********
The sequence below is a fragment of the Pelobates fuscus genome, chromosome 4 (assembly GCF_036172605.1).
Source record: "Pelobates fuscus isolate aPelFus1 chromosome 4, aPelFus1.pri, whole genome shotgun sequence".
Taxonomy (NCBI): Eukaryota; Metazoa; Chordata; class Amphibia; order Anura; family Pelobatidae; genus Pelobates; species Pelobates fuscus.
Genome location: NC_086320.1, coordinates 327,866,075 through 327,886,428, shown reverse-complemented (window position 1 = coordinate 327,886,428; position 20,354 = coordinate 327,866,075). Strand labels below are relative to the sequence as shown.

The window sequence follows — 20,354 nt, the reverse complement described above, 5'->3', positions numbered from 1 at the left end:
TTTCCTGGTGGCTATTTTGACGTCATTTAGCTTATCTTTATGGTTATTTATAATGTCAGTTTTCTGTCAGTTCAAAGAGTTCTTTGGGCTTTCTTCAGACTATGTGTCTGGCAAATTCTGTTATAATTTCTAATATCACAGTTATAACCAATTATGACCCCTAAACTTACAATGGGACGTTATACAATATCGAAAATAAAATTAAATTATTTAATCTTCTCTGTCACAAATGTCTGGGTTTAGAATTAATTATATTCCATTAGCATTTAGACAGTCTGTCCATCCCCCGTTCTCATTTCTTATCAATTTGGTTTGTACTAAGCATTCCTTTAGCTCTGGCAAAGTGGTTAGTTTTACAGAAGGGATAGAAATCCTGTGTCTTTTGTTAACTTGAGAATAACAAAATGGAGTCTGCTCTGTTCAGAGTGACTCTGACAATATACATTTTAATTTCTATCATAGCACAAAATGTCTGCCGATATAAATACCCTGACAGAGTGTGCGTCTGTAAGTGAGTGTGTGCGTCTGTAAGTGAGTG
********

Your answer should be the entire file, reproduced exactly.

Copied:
The sequence below is a fragment of the Pelobates fuscus genome, chromosome 4 (assembly GCF_036172605.1).
Source record: "Pelobates fuscus isolate aPelFus1 chromosome 4, aPelFus1.pri, whole genome shotgun sequence".
Taxonomy (NCBI): Eukaryota; Metazoa; Chordata; class Amphibia; order Anura; family Pelobatidae; genus Pelobates; species Pelobates fuscus.
Genome location: NC_086320.1, coordinates 327,866,075 through 327,886,428, shown reverse-complemented (window position 1 = coordinate 327,886,428; position 20,354 = coordinate 327,866,075). Strand labels below are relative to the sequence as shown.

The window sequence follows — 20,354 nt, the reverse complement described above, 5'->3', positions numbered from 1 at the left end:
TTTCCTGGTGGCTATTTTGACGTCATTTAGCTTATCTTTATGGTTATTTATAATGTCAGTTTTCTGTCAGTTCAAAGAGTTCTTTGGGCTTTCTTCAGACTATGTGTCTGGCAAATTCTGTTATAATTTCTAATATCACAGTTATAACCAATTATGACCCCTAAACTTACAATGGGACGTTATACAATATCGAAAATAAAATTAAATTATTTAATCTTCTCTGTCACAAATGTCTGGGTTTAGAATTAATTATATTCCATTAGCATTTAGACAGTCTGTCCATCCCCCGTTCTCATTTCTTATCAATTTGGTTTGTACTAAGCATTCCTTTAGCTCTGGCAAAGTGGTTAGTTTTACAGAAGGGATAGAAATCCTGTGTCTTTTGTTAACTTGAGAATAACAAAATGGAGTCTGCTCTGTTCAGAGTGACTCTGACAATATACATTTTAATTTCTATCATAGCACAAAATGTCTGCCGATATAAATACCCTGACAGAGTGTGCGTCTGTAAGTGAGTGTGTGCGTCTGTAAGTGAGTG